Well, this is how Jesus understands himself in relation to God’s people, which is symbolized by that city that embodies and epitomizes the character and hope of a whole nation, Jerusalem. He stands on some road in Galilee, face firmly set on going there. Speaking from God’s own point of view, he laments the fact that, while he has lifted his wings on occasion, the chicks never come scurrying to him for shelter. He stands in the place many former prophets had stood, looking longingly at a people who had, time and time again, forsaken their role to live as a beacon of justice and compassion for themselves and others. God had given them so much, guided them through so many years, and yet they routinely wanted to go their own way, pursuing others’ ideas of greatness and power.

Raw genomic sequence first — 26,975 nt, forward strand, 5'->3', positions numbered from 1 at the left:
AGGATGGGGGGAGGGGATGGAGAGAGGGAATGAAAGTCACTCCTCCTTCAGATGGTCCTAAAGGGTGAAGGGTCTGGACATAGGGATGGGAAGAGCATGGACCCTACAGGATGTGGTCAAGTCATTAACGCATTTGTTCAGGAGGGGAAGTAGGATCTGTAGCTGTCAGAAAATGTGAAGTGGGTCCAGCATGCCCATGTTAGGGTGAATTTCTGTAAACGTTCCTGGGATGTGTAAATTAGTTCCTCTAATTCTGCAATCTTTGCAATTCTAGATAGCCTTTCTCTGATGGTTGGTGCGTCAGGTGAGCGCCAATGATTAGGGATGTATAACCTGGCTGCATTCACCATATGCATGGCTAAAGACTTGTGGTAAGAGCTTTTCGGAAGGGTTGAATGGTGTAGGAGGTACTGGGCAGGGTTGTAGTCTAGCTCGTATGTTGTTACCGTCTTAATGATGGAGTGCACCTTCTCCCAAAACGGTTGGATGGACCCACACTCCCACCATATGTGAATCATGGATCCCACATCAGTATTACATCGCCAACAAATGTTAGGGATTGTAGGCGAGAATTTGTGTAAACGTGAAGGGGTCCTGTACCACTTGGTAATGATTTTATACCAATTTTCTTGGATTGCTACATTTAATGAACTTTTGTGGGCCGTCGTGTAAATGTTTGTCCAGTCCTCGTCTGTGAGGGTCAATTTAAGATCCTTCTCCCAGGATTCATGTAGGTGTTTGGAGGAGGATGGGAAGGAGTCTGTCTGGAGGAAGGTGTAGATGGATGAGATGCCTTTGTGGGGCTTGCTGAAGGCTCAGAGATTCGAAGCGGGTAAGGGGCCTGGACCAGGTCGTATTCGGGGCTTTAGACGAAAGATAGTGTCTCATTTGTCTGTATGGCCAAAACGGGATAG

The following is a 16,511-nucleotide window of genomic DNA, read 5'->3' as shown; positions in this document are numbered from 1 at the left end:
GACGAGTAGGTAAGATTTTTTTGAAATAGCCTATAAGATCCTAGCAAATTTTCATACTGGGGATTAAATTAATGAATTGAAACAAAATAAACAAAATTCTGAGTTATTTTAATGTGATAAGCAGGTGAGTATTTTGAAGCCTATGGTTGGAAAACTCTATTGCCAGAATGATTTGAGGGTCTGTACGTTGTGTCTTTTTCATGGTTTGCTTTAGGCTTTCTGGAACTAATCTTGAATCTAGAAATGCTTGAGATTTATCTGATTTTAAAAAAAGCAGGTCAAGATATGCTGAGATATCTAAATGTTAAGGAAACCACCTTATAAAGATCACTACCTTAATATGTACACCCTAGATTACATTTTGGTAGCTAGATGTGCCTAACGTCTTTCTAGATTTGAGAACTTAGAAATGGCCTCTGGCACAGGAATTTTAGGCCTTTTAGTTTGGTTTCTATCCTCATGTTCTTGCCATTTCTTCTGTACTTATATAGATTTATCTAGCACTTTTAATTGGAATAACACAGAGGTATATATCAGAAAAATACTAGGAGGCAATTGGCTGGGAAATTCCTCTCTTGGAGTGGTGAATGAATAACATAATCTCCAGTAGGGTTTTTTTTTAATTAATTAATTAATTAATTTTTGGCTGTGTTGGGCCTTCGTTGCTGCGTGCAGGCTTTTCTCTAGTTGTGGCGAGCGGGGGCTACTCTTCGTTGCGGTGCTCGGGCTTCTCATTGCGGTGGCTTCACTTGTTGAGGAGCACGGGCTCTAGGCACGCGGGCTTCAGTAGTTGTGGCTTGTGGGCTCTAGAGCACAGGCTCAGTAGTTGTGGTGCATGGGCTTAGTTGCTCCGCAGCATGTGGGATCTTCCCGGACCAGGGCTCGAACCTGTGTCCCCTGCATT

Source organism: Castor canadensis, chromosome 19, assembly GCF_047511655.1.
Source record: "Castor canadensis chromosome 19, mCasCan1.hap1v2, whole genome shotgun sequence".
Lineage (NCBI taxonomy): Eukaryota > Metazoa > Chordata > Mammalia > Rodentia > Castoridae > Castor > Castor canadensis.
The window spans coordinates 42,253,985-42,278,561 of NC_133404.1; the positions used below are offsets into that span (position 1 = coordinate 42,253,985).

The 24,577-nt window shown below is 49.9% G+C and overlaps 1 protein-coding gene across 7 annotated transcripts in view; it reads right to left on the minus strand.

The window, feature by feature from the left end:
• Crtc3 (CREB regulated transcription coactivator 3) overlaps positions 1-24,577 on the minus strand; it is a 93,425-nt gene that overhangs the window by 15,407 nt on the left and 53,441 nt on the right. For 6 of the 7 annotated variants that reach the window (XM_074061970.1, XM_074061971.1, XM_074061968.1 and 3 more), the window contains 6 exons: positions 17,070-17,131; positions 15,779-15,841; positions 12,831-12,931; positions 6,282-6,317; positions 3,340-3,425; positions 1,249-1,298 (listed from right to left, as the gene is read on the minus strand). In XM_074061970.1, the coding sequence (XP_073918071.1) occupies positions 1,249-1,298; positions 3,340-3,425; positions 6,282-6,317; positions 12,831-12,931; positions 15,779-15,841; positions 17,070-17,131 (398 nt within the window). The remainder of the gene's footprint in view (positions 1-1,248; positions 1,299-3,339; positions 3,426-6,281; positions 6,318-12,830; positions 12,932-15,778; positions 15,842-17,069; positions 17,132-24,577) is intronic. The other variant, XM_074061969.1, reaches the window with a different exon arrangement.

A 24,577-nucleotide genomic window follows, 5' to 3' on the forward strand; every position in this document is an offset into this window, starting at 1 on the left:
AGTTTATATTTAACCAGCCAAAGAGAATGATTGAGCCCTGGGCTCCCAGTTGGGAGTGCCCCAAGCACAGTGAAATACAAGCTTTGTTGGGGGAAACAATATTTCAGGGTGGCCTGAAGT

Considering Jerusalem’s track record for receiving prophets who suggested they repent and turn around from those ideas, it was dangerous for a prophet to enter the city. What’s more, some foxes have been prowling in those parts, and yet the residents of Jerusalem don’t seem to be concerned about their safety. With Pilate in charge, justice has been corrupted and the Roman occupiers have been allowed to tax and enslave. Yet, when Pharisees come to warn Jesus away from Galilee for fear of what Herod might do to him there, Jesus displays that fierce impulse of nurture. He loves God’s people, and despite Herod’s threats, his ministry of healing and casting out demons will not be deterred. He cares for God’s people, and no amount of prowling and snarling from Herod or any other fox will prevent Jesus from responding to their needs of preservation. And so he clucks and raises his wings—on that day, the day after, and all the way into Jerusalem—hoping they’ll recognize the sign and run underneath.